Chanu has decided that it is time for the family to see the London sights. Since he will soon be going home to Bangladesh, it is time to become a tourist, and he buys a guide book and a pair of shorts festooned with pockets for the purpose. They begin on a double decker bus and then head for Buckingham Palace. Nazneen is impressed by the building’s size but not its façade. Shahana isn’t impressed by anything. Chanu fiddles with his new disposable camera.
Clothing plays a crucial role in this novel, and Chanu’s shorts verge on the ridiculous, hinting at the fact that he has just been cuckolded but has no idea. The fact that the family has not yet seen much of London indicates just how difficult it is as an immigrant to assimilate and feel at home in a new country.
Nazneen is determined that Chanu not be disappointed in this day, so she peppers him with questions and laughs and eats so many treats she is nearly sick. Then she takes a photo of Chanu and the girls. The photo will eventually sit in their kitchen near the oven, gathering grease. Then Chanu asks an American tourist, glowing with goodwill, to take a photo of all of them. The man obliges happily, saying he’s always wanted to see India. Later, when they have the film developed, they see that the one of them all together shows only their feet.
Nazneen felt sick just before she slept with Karim the first time, but that was a different kind of illness. Now she is sick with guilt. Her absence from the first family photo is indicative of how she is distancing herself from Chanu and the girls. She is with Karim now, in body and mind.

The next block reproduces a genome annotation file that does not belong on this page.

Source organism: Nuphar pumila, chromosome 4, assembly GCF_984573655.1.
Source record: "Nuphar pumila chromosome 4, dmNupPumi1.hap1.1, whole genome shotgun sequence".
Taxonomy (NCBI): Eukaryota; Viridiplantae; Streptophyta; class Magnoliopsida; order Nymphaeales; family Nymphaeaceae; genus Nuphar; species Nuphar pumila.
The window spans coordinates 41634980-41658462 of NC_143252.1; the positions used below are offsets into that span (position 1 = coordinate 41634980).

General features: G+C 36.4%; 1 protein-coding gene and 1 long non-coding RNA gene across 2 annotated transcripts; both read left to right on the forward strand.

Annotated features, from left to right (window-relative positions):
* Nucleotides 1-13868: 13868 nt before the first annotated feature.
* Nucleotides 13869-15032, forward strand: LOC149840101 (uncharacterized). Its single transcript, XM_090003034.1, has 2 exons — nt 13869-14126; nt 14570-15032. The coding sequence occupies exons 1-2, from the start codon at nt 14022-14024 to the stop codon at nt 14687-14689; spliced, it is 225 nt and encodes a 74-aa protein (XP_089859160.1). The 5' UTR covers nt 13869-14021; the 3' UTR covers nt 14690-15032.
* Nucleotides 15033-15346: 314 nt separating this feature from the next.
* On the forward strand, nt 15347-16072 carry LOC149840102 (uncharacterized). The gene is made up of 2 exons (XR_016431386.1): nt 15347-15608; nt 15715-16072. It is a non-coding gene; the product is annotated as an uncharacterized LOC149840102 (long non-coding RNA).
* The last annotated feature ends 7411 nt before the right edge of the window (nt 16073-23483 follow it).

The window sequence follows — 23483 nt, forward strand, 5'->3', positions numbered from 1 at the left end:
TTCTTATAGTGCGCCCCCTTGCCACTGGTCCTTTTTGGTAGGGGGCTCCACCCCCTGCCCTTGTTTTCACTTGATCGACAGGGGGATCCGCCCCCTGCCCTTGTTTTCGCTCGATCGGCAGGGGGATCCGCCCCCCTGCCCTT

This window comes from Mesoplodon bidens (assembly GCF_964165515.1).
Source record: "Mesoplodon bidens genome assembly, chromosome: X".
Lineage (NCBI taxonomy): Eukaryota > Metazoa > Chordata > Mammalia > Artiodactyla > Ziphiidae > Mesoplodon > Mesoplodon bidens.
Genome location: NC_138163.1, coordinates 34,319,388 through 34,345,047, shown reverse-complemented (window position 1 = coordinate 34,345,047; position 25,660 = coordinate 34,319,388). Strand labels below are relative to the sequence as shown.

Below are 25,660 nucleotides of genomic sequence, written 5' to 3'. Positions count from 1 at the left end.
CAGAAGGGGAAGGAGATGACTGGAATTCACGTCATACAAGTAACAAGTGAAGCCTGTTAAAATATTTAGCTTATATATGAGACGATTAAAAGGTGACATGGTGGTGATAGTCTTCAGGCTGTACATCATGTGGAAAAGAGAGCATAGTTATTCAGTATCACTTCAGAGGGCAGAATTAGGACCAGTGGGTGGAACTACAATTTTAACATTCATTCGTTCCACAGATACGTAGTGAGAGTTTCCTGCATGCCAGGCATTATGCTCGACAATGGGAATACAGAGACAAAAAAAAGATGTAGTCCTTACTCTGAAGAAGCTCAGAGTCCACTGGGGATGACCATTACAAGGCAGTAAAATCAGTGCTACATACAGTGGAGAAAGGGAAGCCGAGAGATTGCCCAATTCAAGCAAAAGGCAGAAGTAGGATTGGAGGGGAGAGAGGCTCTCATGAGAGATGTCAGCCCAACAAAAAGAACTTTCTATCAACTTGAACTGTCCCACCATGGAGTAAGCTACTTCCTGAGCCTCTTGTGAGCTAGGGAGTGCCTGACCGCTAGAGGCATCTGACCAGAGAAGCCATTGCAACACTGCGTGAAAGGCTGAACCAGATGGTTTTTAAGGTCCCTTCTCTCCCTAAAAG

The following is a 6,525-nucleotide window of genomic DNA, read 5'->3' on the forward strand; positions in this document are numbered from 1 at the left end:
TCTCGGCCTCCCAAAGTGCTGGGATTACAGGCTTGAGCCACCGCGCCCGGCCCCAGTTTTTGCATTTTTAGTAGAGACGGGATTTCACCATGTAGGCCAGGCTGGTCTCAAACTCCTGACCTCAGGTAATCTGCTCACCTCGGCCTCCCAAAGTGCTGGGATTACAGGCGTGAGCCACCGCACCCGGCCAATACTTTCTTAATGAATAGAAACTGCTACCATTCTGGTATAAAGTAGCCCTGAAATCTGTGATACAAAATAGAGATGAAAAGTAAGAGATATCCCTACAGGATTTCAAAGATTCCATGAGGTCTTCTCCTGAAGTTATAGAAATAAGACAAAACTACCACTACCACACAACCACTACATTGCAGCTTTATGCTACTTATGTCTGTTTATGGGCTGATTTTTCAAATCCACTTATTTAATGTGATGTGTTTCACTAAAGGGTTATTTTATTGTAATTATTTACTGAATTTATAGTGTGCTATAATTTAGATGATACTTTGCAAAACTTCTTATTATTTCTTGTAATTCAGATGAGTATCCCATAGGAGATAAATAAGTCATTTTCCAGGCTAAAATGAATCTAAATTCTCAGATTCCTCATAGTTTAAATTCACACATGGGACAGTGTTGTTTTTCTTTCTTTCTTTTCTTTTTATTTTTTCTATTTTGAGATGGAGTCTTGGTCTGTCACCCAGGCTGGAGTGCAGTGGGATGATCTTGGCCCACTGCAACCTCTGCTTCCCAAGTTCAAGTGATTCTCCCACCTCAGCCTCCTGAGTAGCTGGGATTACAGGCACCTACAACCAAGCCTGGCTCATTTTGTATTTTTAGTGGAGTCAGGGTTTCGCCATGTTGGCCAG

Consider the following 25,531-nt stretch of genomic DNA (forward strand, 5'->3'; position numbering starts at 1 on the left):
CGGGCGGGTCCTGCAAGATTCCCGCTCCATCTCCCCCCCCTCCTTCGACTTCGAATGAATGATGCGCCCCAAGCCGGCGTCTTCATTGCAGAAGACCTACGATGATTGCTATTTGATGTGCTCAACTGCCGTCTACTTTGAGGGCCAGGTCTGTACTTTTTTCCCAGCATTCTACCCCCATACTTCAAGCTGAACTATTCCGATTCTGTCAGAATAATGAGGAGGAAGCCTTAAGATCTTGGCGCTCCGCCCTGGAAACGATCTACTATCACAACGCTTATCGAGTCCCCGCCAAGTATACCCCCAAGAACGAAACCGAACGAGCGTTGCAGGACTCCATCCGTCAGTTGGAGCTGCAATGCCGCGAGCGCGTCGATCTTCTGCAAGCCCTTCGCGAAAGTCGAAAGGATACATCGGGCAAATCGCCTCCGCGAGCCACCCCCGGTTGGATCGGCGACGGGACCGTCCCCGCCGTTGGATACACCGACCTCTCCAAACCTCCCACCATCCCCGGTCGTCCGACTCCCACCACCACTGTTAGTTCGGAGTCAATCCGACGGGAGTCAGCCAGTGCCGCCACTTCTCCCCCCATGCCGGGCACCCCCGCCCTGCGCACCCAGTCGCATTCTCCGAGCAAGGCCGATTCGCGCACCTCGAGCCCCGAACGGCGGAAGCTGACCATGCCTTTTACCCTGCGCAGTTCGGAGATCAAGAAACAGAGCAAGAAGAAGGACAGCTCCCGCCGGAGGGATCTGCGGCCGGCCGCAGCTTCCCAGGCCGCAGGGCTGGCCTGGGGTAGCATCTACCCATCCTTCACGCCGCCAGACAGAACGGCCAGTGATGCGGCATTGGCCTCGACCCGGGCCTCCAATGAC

In St. James park, Nazneen spreads out a picnic she has prepared. It is an elaborate feast, but Shahana only nibbles at the store-bought sweets. Chanu eats everything and falls asleep. The girls go for a walk and, even though she wishes she could join them, Nazneen stays with her husband. She thinks of her new love affair with Karim. Her desire for him fills her with a mixture of shame and elation. She knows that every time they make love they commit a crime, but she cannot stop herself. And she loves playing house with him afterward. She grows more patient with her children, Chanu, and her work.
Nazneen often shows affection for her family through the food she cooks them, and this elaborate feast might be a form of atonement. Her rebellion is proceeding in fits and starts. She is sleeping with another man but doesn’t dare leave her sleeping husband behind to take a walk in a park. Having grown deeply depressed while keeping house for Chanu, pretending to do the same with Karim makes her dull life in London bearable.
The Bengal Tigers seem to have lost their bite. It’s all because the Lion Hearts have stopped publishing leaflets of their own, so the Tigers have nothing to respond to. Karim thinks that they have gone underground and that there will be hell to pay. He has begun taking spiritual instruction from the imam in woman’s sandals, and he’s started growing a beard. He often tells Nazneen what he has learned about Islam while she changes the sheets.
Karim’s work in the Bengal Tigers seems mostly reactionary. He needs the Lion Hearts to make the first move. Otherwise, his advocacy is directionless. His faith is likewise ill-defined. Like many other characters in the novel, he begins his inner transformation by changing his clothes. He is trying on the role of good Muslim.
Nazneen forces herself back into the moment in St. James Park with her family. The girls have returned from their walk. Chanu wakes up from his nap. He goes in search of ice cream for everyone. When he’s gone, Shahana asks if Nazneen is in love with him. Nazneen misunderstands at first, but soon realizes Shahana is talking about Chanu. Nazneen says that Chanu is a good husband and that she was lucky in marriage. Shahana says she only says that because Chanu does not beat her. Nazneen wonders who is wiser, the mother or the daughter.